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Antiretroviral dynamics determines HIV evolution and predicts therapy outcome

Nature Medicine volume 18, pages 13781385 (2012) | Download Citation


Despite the high inhibition of viral replication achieved by current anti-HIV drugs, many patients fail treatment, often with emergence of drug-resistant virus. Clinical observations show that the relationship between adherence and likelihood of resistance differs dramatically among drug classes. We developed a mathematical model that explains these observations and predicts treatment outcomes. Our model incorporates drug properties, fitness differences between susceptible and resistant strains, mutations and adherence. We show that antiviral activity falls quickly for drugs with sharp dose-response curves and short half-lives, such as boosted protease inhibitors, limiting the time during which resistance can be selected for. We find that poor adherence to such drugs causes treatment failure via growth of susceptible virus, explaining puzzling clinical observations. Furthermore, our model predicts that certain single-pill combination therapies can prevent resistance regardless of patient adherence. Our approach represents a first step for simulating clinical trials of untested anti-HIV regimens and may help in the selection of new drug regimens for investigation.

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We thank T. Antal, I. Božić, F. Fu, M. Sampah and L. Shen for discussion during the conception of this work, and we thank J. Gallant, J.-B. Michel and P. Pennings for their comments on the manuscript. We thank D. Bangsberg of Massachusetts General Hospital for supplying adherence data from the REACH study (supported by US National Institutes of Health grant R01 MH054907). Simulations were run on the Odyssey cluster supported by the Research Computing Group of Harvard University. We are grateful for support from the US National Institutes of Health (R01 AI081600 (R.F.S., S.A.R.), R01 GM078986 (M.A.N., A.L.H.)), the Bill & Melinda Gates Foundation (M.A.N., A.L.H.), a Cancer Research Institute Fellowship (S.A.R.), a US National Science Foundation Graduate Research Fellowship (D.I.S.R.), the Howard Hughes Medical Institute (R.F.S., S.A.R.), a Canadian Natural Sciences and Engineering Research Council Post-Graduate Scholarship (A.L.H.), the John Templeton Foundation (M.A.N.) and J. Epstein (M.A.N.).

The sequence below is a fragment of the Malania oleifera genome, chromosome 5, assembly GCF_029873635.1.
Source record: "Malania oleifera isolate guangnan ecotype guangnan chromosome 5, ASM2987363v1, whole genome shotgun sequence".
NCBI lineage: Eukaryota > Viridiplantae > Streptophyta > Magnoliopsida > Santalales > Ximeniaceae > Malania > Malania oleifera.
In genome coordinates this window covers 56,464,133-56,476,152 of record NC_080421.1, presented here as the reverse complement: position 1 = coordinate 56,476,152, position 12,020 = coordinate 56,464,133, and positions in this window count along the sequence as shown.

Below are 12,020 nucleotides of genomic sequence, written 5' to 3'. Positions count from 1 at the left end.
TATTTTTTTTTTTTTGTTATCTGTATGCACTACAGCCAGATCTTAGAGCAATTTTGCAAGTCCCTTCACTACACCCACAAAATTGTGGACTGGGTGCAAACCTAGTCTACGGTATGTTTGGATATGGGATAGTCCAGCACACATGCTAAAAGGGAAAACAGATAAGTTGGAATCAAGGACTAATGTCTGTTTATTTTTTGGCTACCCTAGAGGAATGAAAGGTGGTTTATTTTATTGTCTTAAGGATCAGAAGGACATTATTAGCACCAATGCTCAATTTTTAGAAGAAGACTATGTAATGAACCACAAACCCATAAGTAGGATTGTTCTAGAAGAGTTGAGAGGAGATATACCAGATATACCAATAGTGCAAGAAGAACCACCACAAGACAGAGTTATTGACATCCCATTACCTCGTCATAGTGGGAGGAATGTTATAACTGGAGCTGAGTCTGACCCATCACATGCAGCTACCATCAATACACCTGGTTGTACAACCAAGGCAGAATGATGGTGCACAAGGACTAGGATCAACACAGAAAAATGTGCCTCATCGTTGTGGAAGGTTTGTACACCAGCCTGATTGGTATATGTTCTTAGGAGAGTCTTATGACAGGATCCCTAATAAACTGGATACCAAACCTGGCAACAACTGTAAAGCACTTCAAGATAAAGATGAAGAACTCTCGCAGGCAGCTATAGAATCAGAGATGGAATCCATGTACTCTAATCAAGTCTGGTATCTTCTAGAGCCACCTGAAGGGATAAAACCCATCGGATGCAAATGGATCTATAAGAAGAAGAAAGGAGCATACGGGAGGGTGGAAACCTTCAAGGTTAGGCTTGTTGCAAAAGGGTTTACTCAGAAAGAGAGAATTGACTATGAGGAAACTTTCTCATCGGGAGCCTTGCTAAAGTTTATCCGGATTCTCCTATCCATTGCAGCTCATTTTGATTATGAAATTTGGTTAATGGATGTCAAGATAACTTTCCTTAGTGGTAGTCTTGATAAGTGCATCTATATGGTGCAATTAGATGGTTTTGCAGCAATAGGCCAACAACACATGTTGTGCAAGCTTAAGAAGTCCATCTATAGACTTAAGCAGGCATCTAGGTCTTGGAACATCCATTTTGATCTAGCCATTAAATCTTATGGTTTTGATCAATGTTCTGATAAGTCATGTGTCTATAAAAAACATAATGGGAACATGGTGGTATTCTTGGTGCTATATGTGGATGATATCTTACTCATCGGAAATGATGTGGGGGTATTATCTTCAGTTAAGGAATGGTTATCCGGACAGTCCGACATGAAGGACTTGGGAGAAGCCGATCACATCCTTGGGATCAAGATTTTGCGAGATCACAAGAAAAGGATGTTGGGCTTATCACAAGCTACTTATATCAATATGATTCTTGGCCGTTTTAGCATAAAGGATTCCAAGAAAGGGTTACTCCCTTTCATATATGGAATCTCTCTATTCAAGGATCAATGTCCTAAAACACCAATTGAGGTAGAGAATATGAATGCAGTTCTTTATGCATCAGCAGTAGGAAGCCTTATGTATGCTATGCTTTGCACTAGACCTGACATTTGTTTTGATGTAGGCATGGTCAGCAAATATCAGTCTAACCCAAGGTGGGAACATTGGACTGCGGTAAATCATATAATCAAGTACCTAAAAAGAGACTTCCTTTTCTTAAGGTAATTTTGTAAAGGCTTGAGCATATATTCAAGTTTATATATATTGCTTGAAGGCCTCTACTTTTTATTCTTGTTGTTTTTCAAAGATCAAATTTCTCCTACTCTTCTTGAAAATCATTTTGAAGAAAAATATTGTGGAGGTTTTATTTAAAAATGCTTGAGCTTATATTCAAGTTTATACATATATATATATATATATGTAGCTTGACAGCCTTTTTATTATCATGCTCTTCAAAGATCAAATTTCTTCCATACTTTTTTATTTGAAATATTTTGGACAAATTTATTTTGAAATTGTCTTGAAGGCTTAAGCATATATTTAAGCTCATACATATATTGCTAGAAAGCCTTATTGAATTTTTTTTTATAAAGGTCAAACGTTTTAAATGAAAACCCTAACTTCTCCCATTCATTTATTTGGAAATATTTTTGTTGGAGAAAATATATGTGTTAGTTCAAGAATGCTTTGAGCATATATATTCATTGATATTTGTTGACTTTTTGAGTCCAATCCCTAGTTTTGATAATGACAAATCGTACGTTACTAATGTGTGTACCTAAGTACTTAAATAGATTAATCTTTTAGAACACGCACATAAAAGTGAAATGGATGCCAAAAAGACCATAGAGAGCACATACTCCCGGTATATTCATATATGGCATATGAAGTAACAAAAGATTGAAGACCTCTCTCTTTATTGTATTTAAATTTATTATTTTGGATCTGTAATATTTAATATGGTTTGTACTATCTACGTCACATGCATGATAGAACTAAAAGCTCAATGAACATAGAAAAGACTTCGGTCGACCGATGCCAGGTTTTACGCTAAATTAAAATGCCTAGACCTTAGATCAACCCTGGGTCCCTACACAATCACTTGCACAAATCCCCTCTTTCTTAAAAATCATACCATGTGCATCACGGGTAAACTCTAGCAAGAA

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Author notes

    • Daniel I S Rosenbloom
    • , Alison L Hill
    •  & S Alireza Rabi

    These authors contributed equally to this work.


  1. Program for Evolutionary Dynamics, Department of Mathematics, Department of Organismic and Evolutionary Biology, Harvard University, Cambridge, Massachusetts, USA.

    • Daniel I S Rosenbloom
    • , Alison L Hill
    •  & Martin A Nowak
  2. Biophysics Program and Harvard-MIT Division of Health Sciences and Technology, Harvard University, Cambridge, Massachusetts, USA.

    • Alison L Hill
  3. Department of Medicine, Johns Hopkins University School of Medicine, Baltimore, Maryland, USA.

    • S Alireza Rabi
    •  & Robert F Siliciano
  4. Howard Hughes Medical Institute, Baltimore, Maryland, USA.

    • Robert F Siliciano


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D.I.S.R., A.L.H. and S.A.R. designed the models and conducted the simulations. D.I.S.R., A.L.H., S.A.R., R.F.S. and M.A.N. conceived of the study and wrote the manuscript.

Competing interests

The authors declare no competing financial interests.

Corresponding authors

Correspondence to Robert F Siliciano or Martin A Nowak.

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